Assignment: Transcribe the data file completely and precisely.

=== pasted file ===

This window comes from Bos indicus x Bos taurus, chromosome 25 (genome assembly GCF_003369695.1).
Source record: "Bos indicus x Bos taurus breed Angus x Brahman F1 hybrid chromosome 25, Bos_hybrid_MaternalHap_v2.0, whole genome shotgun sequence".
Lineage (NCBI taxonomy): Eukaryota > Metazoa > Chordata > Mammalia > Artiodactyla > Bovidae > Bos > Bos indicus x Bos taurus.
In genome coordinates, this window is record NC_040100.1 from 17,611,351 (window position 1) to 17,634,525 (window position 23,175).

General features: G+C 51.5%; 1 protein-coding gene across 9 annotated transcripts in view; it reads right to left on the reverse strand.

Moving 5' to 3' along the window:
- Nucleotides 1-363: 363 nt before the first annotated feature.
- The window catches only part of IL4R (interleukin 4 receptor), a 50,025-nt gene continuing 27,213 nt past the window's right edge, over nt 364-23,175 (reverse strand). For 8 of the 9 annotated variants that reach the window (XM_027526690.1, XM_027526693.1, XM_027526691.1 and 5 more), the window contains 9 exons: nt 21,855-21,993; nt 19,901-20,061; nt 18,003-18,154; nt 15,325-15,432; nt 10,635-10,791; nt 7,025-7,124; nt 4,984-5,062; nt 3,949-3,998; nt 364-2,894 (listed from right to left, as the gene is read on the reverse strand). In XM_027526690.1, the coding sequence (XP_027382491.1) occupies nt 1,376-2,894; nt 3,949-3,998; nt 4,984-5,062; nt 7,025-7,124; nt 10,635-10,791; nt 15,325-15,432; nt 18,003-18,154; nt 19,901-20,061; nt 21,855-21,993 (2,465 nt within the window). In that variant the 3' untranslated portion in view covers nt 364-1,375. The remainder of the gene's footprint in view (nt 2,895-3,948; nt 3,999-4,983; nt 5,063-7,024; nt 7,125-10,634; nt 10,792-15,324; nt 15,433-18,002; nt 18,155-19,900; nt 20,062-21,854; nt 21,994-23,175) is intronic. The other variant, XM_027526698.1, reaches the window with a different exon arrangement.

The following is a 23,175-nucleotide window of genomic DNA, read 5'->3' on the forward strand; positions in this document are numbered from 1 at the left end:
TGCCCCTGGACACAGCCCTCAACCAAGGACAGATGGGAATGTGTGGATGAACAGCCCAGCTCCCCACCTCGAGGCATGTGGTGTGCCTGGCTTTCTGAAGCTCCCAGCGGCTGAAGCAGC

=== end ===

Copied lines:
This window comes from Bos indicus x Bos taurus, chromosome 25 (genome assembly GCF_003369695.1).
Source record: "Bos indicus x Bos taurus breed Angus x Brahman F1 hybrid chromosome 25, Bos_hybrid_MaternalHap_v2.0, whole genome shotgun sequence".
Lineage (NCBI taxonomy): Eukaryota > Metazoa > Chordata > Mammalia > Artiodactyla > Bovidae > Bos > Bos indicus x Bos taurus.
In genome coordinates, this window is record NC_040100.1 from 17,611,351 (window position 1) to 17,634,525 (window position 23,175).

General features: G+C 51.5%; 1 protein-coding gene across 9 annotated transcripts in view; it reads right to left on the reverse strand.

Moving 5' to 3' along the window:
- Nucleotides 1-363: 363 nt before the first annotated feature.
- The window catches only part of IL4R (interleukin 4 receptor), a 50,025-nt gene continuing 27,213 nt past the window's right edge, over nt 364-23,175 (reverse strand). For 8 of the 9 annotated variants that reach the window (XM_027526690.1, XM_027526693.1, XM_027526691.1 and 5 more), the window contains 9 exons: nt 21,855-21,993; nt 19,901-20,061; nt 18,003-18,154; nt 15,325-15,432; nt 10,635-10,791; nt 7,025-7,124; nt 4,984-5,062; nt 3,949-3,998; nt 364-2,894 (listed from right to left, as the gene is read on the reverse strand). In XM_027526690.1, the coding sequence (XP_027382491.1) occupies nt 1,376-2,894; nt 3,949-3,998; nt 4,984-5,062; nt 7,025-7,124; nt 10,635-10,791; nt 15,325-15,432; nt 18,003-18,154; nt 19,901-20,061; nt 21,855-21,993 (2,465 nt within the window). In that variant the 3' untranslated portion in view covers nt 364-1,375. The remainder of the gene's footprint in view (nt 2,895-3,948; nt 3,999-4,983; nt 5,063-7,024; nt 7,125-10,634; nt 10,792-15,324; nt 15,433-18,002; nt 18,155-19,900; nt 20,062-21,854; nt 21,994-23,175) is intronic. The other variant, XM_027526698.1, reaches the window with a different exon arrangement.

The following is a 23,175-nucleotide window of genomic DNA, read 5'->3' on the forward strand; positions in this document are numbered from 1 at the left end:
TGCCCCTGGACACAGCCCTCAACCAAGGACAGATGGGAATGTGTGGATGAACAGCCCAGCTCCCCACCTCGAGGCATGTGGTGTGCCTGGCTTTCTGAAGCTCCCAGCGGCTGAAGCAGC